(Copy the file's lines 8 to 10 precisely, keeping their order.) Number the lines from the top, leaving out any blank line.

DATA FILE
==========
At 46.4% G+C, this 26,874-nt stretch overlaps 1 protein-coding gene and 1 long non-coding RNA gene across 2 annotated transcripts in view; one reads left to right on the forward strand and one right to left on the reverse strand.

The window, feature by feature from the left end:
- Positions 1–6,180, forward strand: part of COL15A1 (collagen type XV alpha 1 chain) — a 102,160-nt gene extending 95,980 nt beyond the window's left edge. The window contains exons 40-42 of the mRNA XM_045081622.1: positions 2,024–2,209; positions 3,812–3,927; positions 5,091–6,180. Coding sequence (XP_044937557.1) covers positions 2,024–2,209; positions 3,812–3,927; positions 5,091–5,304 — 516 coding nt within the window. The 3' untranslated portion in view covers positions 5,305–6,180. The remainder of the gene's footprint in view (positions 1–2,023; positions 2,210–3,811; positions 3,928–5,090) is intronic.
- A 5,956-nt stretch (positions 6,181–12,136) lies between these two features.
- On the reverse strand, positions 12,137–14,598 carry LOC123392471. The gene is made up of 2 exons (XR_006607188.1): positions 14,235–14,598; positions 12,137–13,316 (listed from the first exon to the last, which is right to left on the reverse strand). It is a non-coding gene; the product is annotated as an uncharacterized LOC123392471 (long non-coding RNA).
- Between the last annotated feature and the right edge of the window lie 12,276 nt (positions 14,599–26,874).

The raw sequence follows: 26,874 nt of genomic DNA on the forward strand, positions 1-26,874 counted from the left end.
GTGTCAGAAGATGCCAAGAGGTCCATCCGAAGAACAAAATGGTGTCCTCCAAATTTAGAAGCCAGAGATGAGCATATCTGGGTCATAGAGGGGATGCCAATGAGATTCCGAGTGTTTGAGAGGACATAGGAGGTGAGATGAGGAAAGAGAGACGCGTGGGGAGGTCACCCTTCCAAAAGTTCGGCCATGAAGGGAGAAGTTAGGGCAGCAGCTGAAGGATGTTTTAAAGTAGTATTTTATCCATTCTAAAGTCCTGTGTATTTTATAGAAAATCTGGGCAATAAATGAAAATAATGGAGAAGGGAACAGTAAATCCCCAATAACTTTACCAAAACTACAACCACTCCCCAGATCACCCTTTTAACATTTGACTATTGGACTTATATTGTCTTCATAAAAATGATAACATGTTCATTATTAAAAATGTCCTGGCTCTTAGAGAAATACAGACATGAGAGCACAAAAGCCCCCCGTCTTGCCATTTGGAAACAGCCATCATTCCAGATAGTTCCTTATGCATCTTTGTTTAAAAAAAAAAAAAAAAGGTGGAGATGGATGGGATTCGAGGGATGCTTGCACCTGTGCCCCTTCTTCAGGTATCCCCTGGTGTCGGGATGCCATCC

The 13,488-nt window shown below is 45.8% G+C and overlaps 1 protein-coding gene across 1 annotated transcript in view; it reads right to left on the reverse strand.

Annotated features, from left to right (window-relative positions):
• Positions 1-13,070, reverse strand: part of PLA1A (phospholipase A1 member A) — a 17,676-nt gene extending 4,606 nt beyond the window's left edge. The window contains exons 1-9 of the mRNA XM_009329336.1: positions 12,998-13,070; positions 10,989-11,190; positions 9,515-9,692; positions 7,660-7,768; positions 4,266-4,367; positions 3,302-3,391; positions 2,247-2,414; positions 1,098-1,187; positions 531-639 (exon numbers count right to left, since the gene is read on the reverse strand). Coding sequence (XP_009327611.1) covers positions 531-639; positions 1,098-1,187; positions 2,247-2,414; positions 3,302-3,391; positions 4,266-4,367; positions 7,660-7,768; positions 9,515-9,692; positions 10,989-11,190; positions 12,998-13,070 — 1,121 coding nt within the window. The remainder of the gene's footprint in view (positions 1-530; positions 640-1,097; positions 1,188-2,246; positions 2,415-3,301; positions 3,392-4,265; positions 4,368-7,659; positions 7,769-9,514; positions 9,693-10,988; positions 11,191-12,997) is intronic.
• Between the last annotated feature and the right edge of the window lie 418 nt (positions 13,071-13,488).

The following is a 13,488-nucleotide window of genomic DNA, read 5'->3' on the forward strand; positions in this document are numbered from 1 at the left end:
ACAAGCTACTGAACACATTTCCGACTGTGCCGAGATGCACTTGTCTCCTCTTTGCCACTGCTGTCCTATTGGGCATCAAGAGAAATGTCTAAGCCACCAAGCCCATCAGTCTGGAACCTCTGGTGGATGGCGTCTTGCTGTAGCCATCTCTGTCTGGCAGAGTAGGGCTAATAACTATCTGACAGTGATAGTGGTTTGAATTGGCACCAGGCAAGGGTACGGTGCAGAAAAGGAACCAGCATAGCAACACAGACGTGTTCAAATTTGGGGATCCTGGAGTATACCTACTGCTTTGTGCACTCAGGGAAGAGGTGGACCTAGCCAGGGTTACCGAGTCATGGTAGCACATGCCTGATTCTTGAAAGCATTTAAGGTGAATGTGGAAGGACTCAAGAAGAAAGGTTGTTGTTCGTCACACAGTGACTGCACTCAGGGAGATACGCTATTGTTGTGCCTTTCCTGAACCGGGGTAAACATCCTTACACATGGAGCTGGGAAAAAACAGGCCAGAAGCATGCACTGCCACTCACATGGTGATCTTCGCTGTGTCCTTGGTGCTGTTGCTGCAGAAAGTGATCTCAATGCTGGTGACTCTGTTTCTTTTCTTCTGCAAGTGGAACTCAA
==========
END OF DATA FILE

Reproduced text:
GTGTCAGAAGATGCCAAGAGGTCCATCCGAAGAACAAAATGGTGTCCTCCAAATTTAGAAGCCAGAGATGAGCATATCTGGGTCATAGAGGGGATGCCAATGAGATTCCGAGTGTTTGAGAGGACATAGGAGGTGAGATGAGGAAAGAGAGACGCGTGGGGAGGTCACCCTTCCAAAAGTTCGGCCATGAAGGGAGAAGTTAGGGCAGCAGCTGAAGGATGTTTTAAAGTAGTATTTTATCCATTCTAAAGTCCTGTGTATTTTATAGAAAATCTGGGCAATAAATGAAAATAATGGAGAAGGGAACAGTAAATCCCCAATAACTTTACCAAAACTACAACCACTCCCCAGATCACCCTTTTAACATTTGACTATTGGACTTATATTGTCTTCATAAAAATGATAACATGTTCATTATTAAAAATGTCCTGGCTCTTAGAGAAATACAGACATGAGAGCACAAAAGCCCCCCGTCTTGCCATTTGGAAACAGCCATCATTCCAGATAGTTCCTTATGCATCTTTGTTTAAAAAAAAAAAAAAAAGGTGGAGATGGATGGGATTCGAGGGATGCTTGCACCTGTGCCCCTTCTTCAGGTATCCCCTGGTGTCGGGATGCCATCC

The 13,488-nt window shown below is 45.8% G+C and overlaps 1 protein-coding gene across 1 annotated transcript in view; it reads right to left on the reverse strand.

Annotated features, from left to right (window-relative positions):